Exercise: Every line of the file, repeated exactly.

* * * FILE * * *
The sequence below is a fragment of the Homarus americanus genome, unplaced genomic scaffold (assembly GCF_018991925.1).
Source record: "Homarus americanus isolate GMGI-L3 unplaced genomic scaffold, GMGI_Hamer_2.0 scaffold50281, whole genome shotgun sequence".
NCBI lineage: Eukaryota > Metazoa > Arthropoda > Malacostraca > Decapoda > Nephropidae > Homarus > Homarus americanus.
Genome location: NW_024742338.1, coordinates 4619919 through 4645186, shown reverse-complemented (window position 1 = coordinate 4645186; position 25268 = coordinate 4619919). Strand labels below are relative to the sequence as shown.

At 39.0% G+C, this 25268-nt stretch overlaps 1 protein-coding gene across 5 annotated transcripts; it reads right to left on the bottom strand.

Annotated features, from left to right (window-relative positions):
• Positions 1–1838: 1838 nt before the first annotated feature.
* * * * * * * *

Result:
The sequence below is a fragment of the Homarus americanus genome, unplaced genomic scaffold (assembly GCF_018991925.1).
Source record: "Homarus americanus isolate GMGI-L3 unplaced genomic scaffold, GMGI_Hamer_2.0 scaffold50281, whole genome shotgun sequence".
NCBI lineage: Eukaryota > Metazoa > Arthropoda > Malacostraca > Decapoda > Nephropidae > Homarus > Homarus americanus.
Genome location: NW_024742338.1, coordinates 4619919 through 4645186, shown reverse-complemented (window position 1 = coordinate 4645186; position 25268 = coordinate 4619919). Strand labels below are relative to the sequence as shown.

At 39.0% G+C, this 25268-nt stretch overlaps 1 protein-coding gene across 5 annotated transcripts; it reads right to left on the bottom strand.

Annotated features, from left to right (window-relative positions):
• Positions 1–1838: 1838 nt before the first annotated feature.